US researcher denied entry to Egypt, deported after 'humiliation'

US researcher denied entry to Egypt, deported after 'humiliation'
An American researcher was denied entry to Egypt and banned from future entries following interrogation, detention, and "humiliating" and "inhumane" treatment at Cairo International Airport.
4 min read
28 May, 2016
Ada Petiwala was deported and banned from future entries to Egypt [AFP]

An American researcher was refused entry to Egypt following "interrogation, detention, and inhumane treatment" at Cairo International Airport.

Ada Petiwala, who flew to Cairo from France with her Egyptian husband, was also banned from entering the country as she was told she posed a problem for "national security".

In a Facebook post published on Friday, Petiwala explained how she was detained and her passport confiscated, even after she had it stamped by the passport control office.

"I was asked about my many prior visits to Egypt. The interrogator did not understand, or seem to believe, the facts I gave," she said, "that I was a 2013-2014 Center for Arabic Study Abroad scholarship at AUC and the year after I worked at Townhouse gallery."

"I told these truths knowing full well that there is sensitivity and surveillance surrounding every single one of the institutions I have been affiliated with," she added.

Earlier this year, Cairo's Townhouse art gallery and the adjacent Rawabet theatre were raided by a cohort of 20 representatives of government agencies, including the National Security Agency.

After questioning employees, confiscating computers, photocopying IDs, and detaining everyone for a few hours, the employees were released and the venues shut down.

The raid came as part of a foreboding crackdown on some of downtown Cairo's most well-known and active art spaces - that happened to not be supported by any government bodies.

"I repeated again and again that the primary reason for my trip to Egypt was to spend time with my husband, whom I only can now see during my breaks from school," Petiwala continued.

"I was naive to think that they would believe that I have been waiting months and months to see my husband, that I spent my entire semester planning for the time I would have with him in the country he was born, the country where we fell in love, the country where half my life now is - or was."

I was naive to think that they would believe that I have been waiting months and months to see my husband.

After several hours of questioning, she said, the interrogation officer told her to take her bags and leave.

"Leave her here and go home and sleep because she's not going to enter Egypt again," the officer told her husband.

Petiwala went on to describe the "humiliating" treatment she was subjected to by airport security officers.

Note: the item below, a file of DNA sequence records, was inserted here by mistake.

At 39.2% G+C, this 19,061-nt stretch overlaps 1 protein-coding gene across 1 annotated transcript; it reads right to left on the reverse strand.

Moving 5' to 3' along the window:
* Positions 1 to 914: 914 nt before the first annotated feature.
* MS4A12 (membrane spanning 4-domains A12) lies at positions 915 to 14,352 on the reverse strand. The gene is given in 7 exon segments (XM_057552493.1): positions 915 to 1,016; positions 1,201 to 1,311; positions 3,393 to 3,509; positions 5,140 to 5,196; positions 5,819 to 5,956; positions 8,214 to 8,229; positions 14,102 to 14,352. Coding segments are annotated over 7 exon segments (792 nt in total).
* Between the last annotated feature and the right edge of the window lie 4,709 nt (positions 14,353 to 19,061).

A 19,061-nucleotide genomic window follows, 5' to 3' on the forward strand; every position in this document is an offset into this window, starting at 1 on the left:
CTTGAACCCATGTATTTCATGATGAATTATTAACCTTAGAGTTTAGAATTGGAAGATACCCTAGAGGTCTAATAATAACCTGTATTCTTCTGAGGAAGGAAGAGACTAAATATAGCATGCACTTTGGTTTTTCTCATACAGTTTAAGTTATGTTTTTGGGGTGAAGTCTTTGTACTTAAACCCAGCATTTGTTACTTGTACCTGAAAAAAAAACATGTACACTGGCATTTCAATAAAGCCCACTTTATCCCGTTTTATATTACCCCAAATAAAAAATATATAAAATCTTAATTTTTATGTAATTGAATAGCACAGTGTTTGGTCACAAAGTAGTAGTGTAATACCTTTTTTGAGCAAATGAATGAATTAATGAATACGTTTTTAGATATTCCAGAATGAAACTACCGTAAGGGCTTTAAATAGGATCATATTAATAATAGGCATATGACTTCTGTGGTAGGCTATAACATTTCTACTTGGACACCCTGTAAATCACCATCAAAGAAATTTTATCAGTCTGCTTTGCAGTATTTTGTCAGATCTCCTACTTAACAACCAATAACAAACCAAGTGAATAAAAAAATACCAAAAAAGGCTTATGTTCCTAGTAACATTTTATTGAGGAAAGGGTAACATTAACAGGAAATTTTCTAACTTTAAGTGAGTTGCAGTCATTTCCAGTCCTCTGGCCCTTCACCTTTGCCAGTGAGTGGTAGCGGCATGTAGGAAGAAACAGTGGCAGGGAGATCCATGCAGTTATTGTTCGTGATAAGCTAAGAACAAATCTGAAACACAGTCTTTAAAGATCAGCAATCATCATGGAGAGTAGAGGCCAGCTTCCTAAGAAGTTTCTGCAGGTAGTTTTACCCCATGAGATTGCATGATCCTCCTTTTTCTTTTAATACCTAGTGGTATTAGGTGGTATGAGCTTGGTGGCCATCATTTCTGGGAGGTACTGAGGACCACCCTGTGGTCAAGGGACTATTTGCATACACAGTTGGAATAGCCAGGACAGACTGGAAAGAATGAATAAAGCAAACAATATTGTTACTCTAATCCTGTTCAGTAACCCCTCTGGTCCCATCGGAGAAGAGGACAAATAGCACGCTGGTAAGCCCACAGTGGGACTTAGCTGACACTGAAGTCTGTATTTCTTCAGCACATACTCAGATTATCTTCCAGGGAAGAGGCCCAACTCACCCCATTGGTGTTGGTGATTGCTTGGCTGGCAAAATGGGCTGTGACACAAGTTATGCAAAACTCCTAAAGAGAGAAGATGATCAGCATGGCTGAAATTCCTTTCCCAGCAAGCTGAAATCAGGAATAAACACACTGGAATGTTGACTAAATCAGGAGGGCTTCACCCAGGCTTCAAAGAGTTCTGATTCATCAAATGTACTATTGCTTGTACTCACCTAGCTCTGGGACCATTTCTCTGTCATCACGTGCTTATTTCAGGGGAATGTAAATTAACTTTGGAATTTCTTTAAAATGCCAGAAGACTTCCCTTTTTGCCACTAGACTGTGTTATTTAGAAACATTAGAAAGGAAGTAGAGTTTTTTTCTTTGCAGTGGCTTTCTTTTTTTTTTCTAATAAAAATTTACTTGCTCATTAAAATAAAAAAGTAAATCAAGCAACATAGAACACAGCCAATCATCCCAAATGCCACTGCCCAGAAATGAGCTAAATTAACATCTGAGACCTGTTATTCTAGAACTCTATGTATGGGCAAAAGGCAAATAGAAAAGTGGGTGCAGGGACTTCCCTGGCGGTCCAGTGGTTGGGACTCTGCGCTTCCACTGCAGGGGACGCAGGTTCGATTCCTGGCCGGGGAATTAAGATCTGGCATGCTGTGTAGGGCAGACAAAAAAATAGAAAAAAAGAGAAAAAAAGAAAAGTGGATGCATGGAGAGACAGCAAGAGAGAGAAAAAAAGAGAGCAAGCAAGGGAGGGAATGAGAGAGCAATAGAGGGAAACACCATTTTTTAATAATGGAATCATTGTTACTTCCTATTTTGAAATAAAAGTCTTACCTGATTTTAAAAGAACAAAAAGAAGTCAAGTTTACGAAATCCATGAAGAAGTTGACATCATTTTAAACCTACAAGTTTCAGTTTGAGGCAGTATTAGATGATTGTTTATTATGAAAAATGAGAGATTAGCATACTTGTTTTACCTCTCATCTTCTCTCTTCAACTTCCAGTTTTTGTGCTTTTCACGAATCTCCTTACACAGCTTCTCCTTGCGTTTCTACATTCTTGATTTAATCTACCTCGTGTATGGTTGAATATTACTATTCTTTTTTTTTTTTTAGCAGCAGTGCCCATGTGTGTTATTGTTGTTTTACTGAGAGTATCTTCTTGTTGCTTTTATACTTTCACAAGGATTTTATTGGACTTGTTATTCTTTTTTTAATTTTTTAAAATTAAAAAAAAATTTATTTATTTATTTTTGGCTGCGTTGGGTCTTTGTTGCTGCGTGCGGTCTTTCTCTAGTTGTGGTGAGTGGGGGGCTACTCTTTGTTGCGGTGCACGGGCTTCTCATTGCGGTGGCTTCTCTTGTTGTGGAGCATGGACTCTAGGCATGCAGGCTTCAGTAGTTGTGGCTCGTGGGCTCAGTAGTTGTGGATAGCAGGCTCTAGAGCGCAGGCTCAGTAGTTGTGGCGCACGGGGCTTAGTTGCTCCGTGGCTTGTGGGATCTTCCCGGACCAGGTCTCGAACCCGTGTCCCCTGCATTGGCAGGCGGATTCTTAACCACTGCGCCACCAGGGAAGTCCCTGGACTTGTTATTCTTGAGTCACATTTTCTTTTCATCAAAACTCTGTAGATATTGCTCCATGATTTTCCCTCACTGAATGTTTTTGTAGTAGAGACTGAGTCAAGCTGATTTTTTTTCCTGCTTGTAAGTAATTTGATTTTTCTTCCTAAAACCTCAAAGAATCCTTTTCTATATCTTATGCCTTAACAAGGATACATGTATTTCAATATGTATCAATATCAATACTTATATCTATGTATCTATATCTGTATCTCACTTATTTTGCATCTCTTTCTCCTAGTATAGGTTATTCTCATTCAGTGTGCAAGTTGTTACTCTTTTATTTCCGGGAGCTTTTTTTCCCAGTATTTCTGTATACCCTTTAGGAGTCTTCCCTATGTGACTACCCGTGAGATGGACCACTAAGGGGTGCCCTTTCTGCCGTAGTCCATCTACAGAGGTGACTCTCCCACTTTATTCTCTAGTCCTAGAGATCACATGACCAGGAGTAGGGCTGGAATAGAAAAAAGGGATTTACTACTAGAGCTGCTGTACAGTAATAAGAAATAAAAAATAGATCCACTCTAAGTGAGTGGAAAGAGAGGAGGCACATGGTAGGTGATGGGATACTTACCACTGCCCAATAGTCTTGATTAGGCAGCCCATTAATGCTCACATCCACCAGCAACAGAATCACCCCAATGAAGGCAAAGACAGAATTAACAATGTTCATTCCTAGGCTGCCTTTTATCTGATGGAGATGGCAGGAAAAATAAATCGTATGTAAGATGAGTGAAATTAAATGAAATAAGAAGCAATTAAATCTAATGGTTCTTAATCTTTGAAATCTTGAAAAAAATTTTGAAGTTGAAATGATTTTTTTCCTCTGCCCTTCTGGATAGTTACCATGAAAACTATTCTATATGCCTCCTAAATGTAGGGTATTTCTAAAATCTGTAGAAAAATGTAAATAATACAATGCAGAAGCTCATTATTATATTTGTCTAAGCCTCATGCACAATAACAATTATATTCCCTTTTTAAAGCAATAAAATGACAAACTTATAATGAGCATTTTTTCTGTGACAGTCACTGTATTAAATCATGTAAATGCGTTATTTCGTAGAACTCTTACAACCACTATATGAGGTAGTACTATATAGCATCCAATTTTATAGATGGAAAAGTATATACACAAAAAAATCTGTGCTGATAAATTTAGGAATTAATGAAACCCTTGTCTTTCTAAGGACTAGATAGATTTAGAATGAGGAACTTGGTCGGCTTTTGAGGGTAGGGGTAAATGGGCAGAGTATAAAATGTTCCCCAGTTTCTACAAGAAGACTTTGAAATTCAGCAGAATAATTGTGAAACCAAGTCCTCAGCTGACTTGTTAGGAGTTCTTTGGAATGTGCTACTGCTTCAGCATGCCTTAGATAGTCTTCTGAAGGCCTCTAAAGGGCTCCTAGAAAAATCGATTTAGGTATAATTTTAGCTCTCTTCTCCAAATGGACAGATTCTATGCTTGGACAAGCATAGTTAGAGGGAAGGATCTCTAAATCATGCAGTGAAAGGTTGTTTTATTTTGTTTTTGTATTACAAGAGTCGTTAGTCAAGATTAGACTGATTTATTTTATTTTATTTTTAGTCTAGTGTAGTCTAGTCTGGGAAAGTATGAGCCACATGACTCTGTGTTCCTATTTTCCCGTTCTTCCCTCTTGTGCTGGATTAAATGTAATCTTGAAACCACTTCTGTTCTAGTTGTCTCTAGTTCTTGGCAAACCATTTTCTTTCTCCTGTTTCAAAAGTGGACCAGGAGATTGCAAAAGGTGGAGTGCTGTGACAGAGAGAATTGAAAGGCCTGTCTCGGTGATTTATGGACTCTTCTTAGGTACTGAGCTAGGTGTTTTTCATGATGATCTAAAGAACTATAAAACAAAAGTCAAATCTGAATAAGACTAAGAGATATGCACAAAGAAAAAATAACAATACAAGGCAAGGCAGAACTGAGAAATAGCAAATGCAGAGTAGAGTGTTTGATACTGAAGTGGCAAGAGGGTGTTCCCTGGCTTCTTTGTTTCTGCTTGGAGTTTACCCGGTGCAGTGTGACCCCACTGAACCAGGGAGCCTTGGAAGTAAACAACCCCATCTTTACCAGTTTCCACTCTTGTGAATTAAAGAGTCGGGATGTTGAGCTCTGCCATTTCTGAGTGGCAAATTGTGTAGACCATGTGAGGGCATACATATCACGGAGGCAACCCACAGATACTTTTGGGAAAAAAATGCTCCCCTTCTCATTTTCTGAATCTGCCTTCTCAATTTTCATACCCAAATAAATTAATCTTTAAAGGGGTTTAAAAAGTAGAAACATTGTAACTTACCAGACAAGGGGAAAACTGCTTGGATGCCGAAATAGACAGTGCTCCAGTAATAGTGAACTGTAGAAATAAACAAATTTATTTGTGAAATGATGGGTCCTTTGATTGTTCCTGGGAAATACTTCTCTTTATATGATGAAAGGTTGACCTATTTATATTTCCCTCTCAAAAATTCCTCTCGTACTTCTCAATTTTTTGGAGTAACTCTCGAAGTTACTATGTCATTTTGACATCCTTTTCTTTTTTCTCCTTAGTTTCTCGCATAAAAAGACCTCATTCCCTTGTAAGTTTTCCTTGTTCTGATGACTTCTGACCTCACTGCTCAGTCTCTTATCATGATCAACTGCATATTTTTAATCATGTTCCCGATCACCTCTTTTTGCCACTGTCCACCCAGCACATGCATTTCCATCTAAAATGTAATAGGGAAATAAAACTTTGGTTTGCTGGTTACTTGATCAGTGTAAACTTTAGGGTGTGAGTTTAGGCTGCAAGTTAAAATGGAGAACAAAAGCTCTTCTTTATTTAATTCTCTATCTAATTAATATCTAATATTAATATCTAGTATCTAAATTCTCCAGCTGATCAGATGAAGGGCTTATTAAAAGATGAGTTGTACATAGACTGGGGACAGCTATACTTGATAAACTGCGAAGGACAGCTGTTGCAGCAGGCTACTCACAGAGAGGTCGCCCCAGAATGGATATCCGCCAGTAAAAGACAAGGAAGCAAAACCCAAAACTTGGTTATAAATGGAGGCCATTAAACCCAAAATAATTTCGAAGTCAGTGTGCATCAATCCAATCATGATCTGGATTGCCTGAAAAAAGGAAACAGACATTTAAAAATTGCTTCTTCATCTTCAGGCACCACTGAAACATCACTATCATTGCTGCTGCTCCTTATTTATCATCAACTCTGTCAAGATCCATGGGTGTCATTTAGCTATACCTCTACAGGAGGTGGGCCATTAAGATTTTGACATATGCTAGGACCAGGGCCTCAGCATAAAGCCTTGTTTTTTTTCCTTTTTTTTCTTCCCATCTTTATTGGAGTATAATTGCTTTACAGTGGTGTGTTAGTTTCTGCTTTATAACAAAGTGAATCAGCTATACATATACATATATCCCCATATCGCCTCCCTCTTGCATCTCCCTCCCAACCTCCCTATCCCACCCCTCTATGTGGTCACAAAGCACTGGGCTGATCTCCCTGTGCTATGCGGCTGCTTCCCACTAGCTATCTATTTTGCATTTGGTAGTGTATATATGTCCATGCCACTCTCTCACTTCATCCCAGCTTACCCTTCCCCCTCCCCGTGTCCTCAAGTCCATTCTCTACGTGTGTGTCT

"I was refused water, food, and access to the bathroom," she said, adding that some of the officers "cracked jokes" at her expense, knowing her health condition, as she had just undergone a medical procedure that caused heavy bleeding.

Petiwala had to book the next available flight to Berlin, which would take off the next day at 10:20 am.

When she was finally allowed access to a bathroom, the security officers locked her in and mocked her.

"They were having fun," she said.

"Finally, they opened the door as it was 10:00am and I had to reach my gate. I could not control my emotions and yelled 'shame on you!' after which a man spat in my face."

The American researcher said she was not aware of any reason why she was not allowed to enter Egypt.

"I only recently read that the same day there were also foreign journalists detained and deported from Cairo."

I could not control my emotions and yelled 'shame on you!' after which a man spat in my face.

Earlier this week, a journalist working for the French Catholic daily La Croix was put on a plane out of Egypt "for no reason" after 30 hours of detainment and questioning at Cairo International Airport.

A number of other foreign and Egyptian researchers, academics and journalists have been recently banned from entering Egypt, including Egyptian academic Ismail Alexandrani, who has been in prison since he was detained at Hurghada airport in November last year.

Petiwala filed a complaint at the Egyptian Consulate in Berlin, but she said she did not expect any results.

"It will make no difference," she said.

"The police state will do its bidding. Violence in all forms is arbitrary."

In late April, Amnesty International criticised the authorities for a crackdown on anti-government activists.

President Abdel Fattah al-Sisi, who came to power through a 2013 military coup, faces growing discontent over what critics call his heavy-handed and authoritarian rule.